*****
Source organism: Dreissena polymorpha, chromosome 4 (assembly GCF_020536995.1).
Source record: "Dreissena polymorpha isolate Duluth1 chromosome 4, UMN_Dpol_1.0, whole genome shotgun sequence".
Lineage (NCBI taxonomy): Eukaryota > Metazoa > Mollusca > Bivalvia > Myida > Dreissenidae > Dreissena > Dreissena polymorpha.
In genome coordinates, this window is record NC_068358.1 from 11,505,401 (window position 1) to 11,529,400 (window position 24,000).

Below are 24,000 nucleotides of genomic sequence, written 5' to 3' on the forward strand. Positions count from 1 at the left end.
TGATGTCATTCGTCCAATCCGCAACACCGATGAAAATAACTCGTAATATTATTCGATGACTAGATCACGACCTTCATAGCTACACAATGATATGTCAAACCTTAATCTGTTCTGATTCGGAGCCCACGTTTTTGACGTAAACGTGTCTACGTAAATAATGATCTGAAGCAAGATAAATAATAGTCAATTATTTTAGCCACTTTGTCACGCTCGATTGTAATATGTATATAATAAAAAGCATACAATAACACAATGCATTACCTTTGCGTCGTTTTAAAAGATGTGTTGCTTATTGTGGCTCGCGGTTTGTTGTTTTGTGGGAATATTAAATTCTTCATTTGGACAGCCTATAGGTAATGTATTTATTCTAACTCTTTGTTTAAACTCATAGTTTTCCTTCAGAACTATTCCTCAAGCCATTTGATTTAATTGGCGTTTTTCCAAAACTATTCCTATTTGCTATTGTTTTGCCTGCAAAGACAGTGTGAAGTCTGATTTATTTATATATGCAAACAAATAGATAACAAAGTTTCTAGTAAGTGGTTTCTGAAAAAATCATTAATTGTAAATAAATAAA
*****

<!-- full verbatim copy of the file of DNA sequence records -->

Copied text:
Source organism: Dreissena polymorpha, chromosome 4 (assembly GCF_020536995.1).
Source record: "Dreissena polymorpha isolate Duluth1 chromosome 4, UMN_Dpol_1.0, whole genome shotgun sequence".
Lineage (NCBI taxonomy): Eukaryota > Metazoa > Mollusca > Bivalvia > Myida > Dreissenidae > Dreissena > Dreissena polymorpha.
In genome coordinates, this window is record NC_068358.1 from 11,505,401 (window position 1) to 11,529,400 (window position 24,000).

Below are 24,000 nucleotides of genomic sequence, written 5' to 3' on the forward strand. Positions count from 1 at the left end.
TGATGTCATTCGTCCAATCCGCAACACCGATGAAAATAACTCGTAATATTATTCGATGACTAGATCACGACCTTCATAGCTACACAATGATATGTCAAACCTTAATCTGTTCTGATTCGGAGCCCACGTTTTTGACGTAAACGTGTCTACGTAAATAATGATCTGAAGCAAGATAAATAATAGTCAATTATTTTAGCCACTTTGTCACGCTCGATTGTAATATGTATATAATAAAAAGCATACAATAACACAATGCATTACCTTTGCGTCGTTTTAAAAGATGTGTTGCTTATTGTGGCTCGCGGTTTGTTGTTTTGTGGGAATATTAAATTCTTCATTTGGACAGCCTATAGGTAATGTATTTATTCTAACTCTTTGTTTAAACTCATAGTTTTCCTTCAGAACTATTCCTCAAGCCATTTGATTTAATTGGCGTTTTTCCAAAACTATTCCTATTTGCTATTGTTTTGCCTGCAAAGACAGTGTGAAGTCTGATTTATTTATATATGCAAACAAATAGATAACAAAGTTTCTAGTAAGTGGTTTCTGAAAAAATCATTAATTGTAAATAAATAAA